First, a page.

Pesticides have been blamed in deaths of nearly two dozen school children in rural India. The students were served tainted lunches Tuesday at their school in Gadamal village and began fainting within hours. By the Wednesday, 23 children, ages 5 to 12, had died.
According to officials, the rice in their meals had been tainted with organophosphates, a common insecticide, and was not washed properly before it was cooked. A container of the insecticide was found in the school’s cooking area but it is not known whether it was the source of the contamination.
Organophosphates were developed in Germany and became a popular deterrent for pests. They are, however, extremely toxic. So much so that the EPA has tried to limit their availability to the public. They’ve even asked manufacturers to voluntarily eliminate or limit their use in residential areas. However, small amounts are still allowed for industrial farming purposes. Unfortunately, the same restrictions do not exist in India.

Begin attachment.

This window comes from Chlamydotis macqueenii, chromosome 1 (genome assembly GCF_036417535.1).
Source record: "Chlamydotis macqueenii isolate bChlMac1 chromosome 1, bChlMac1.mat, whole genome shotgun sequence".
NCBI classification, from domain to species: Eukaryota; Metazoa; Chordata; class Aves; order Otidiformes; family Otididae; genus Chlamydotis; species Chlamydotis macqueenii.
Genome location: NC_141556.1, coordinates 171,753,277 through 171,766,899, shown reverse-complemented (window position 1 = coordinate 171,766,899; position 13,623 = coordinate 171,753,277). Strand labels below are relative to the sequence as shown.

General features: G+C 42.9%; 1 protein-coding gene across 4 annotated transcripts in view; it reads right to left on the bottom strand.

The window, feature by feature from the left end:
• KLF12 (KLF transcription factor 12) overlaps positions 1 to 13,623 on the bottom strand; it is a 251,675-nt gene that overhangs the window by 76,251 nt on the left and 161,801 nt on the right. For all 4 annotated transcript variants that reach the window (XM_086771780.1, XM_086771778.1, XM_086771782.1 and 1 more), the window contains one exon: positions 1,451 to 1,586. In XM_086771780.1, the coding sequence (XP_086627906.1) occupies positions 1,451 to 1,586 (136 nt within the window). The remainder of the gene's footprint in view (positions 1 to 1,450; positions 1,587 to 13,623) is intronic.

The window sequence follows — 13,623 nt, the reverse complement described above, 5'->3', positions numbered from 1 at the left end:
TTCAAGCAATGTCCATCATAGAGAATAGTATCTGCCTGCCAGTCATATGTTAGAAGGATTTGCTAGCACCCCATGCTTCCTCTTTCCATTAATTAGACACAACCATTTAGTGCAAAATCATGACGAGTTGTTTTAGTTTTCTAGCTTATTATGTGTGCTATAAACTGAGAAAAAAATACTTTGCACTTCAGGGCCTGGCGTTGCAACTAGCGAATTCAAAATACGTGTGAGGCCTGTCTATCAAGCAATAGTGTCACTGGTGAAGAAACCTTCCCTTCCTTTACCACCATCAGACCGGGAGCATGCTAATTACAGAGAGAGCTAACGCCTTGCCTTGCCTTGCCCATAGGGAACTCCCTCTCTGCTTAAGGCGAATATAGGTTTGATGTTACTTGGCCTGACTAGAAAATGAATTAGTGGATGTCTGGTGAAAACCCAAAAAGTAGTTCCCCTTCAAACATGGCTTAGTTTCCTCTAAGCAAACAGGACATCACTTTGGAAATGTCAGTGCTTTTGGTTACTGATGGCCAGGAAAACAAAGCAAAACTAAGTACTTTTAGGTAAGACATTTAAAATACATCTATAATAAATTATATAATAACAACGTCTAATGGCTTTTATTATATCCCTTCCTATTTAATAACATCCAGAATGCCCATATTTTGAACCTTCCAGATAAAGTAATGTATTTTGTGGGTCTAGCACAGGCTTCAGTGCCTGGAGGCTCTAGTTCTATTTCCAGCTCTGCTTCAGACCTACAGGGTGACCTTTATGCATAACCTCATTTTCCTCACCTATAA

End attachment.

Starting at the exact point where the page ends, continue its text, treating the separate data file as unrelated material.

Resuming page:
The insecticide can enter the body via ingestion, inhalation, or even skin contact. Once in the system, organophosphates begin to inhibit cholinesterase, an enzyme in the human nervous system. "They're considered nerve agents because they have the same mechanism of action as nerve gases like sarin," says Emory University toxicologist Dana Boyd Barr. "You end up suffocating because you are essentially paralyzed."
A few of the victims were buried in front of the school Wednesday in protest. Officials are still waiting on lab results for more details on the source of the chemicals.